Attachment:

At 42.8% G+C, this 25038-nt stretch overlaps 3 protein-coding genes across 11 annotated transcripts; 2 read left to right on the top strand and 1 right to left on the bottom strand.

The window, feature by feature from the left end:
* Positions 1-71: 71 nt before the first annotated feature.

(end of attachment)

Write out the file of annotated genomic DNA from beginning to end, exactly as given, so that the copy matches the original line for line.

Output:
At 42.8% G+C, this 25038-nt stretch overlaps 3 protein-coding genes across 11 annotated transcripts; 2 read left to right on the top strand and 1 right to left on the bottom strand.

The window, feature by feature from the left end:
* Positions 1-71: 71 nt before the first annotated feature.